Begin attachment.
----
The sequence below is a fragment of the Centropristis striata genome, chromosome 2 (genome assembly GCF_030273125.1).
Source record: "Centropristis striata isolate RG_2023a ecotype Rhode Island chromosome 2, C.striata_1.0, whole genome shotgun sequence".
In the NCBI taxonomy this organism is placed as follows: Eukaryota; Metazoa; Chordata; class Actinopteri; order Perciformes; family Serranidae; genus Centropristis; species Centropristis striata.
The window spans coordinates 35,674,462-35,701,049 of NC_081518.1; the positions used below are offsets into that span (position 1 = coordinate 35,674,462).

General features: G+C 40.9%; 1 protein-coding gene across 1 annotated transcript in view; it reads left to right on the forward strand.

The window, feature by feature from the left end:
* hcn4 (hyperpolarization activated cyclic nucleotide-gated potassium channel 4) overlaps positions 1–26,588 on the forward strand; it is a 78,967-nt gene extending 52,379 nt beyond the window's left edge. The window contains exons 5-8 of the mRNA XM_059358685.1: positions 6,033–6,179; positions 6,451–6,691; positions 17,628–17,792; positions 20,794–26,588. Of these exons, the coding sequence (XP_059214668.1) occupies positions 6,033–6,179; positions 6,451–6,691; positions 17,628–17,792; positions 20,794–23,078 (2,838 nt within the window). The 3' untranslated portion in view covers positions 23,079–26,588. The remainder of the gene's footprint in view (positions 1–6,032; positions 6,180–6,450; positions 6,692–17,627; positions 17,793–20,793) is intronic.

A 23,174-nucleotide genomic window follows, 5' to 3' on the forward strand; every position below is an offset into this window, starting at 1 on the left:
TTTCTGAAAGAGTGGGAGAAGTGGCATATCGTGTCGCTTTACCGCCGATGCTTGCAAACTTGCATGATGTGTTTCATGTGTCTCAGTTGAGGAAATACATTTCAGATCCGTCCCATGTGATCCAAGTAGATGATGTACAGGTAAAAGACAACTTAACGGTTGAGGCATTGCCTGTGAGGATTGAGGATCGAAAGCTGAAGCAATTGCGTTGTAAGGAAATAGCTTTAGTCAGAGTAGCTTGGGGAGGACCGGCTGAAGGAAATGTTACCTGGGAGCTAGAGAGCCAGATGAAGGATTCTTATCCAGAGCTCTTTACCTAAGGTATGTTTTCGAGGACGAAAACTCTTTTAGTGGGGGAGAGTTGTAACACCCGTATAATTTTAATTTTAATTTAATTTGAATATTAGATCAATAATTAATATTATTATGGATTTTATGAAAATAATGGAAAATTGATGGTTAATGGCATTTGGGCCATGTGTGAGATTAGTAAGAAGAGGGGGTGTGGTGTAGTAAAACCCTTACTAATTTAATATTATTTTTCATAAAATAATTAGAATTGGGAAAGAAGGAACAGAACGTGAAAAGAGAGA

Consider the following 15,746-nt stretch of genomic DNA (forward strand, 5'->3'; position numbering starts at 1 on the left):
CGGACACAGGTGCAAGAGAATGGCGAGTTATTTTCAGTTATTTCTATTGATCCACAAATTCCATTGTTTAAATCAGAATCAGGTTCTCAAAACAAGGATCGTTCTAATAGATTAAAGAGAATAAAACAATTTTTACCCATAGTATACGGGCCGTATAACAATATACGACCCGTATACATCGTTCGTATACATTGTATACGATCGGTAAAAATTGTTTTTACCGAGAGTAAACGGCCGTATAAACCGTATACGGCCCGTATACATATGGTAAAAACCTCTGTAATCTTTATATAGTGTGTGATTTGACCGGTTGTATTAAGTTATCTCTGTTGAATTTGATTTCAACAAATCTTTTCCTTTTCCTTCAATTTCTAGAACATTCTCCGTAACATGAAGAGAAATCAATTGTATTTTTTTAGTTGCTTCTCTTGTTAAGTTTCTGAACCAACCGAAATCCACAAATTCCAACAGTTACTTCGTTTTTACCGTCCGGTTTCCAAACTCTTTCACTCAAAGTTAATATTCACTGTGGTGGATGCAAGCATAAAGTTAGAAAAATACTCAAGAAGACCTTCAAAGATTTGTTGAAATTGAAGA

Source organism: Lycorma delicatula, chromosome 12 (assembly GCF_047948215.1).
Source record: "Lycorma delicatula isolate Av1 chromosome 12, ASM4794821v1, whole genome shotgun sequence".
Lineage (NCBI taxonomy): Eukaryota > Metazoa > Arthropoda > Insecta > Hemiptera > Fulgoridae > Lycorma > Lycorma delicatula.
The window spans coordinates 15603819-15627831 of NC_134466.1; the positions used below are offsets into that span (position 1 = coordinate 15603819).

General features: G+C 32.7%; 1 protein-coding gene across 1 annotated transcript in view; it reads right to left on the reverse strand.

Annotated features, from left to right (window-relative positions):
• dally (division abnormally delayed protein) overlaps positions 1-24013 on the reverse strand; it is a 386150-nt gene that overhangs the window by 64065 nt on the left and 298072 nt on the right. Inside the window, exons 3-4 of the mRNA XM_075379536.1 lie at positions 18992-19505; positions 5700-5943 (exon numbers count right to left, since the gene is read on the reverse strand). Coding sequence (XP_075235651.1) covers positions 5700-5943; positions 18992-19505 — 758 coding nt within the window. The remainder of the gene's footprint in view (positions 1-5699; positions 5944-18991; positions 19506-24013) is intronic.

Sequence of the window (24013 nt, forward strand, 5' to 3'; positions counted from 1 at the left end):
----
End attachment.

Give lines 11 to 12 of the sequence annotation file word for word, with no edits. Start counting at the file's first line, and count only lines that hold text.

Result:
CGGACACAGGTGCAAGAGAATGGCGAGTTATTTTCAGTTATTTCTATTGATCCACAAATTCCATTGTTTAAATCAGAATCAGGTTCTCAAAACAAGGATCGTTCTAATAGATTAAAGAGAATAAAACAATTTTTACCCATAGTATACGGGCCGTATAACAATATACGACCCGTATACATCGTTCGTATACATTGTATACGATCGGTAAAAATTGTTTTTACCGAGAGTAAACGGCCGTATAAACCGTATACGGCCCGTATACATATGGTAAAAACCTCTGTAATCTTTATATAGTGTGTGATTTGACCGGTTGTATTAAGTTATCTCTGTTGAATTTGATTTCAACAAATCTTTTCCTTTTCCTTCAATTTCTAGAACATTCTCCGTAACATGAAGAGAAATCAATTGTATTTTTTTAGTTGCTTCTCTTGTTAAGTTTCTGAACCAACCGAAATCCACAAATTCCAACAGTTACTTCGTTTTTACCGTCCGGTTTCCAAACTCTTTCACTCAAAGTTAATATTCACTGTGGTGGATGCAAGCATAAAGTTAGAAAAATACTCAAGAAGACCTTCAAAGATTTGTTGAAATTGAAGA

Source organism: Lycorma delicatula, chromosome 12 (assembly GCF_047948215.1).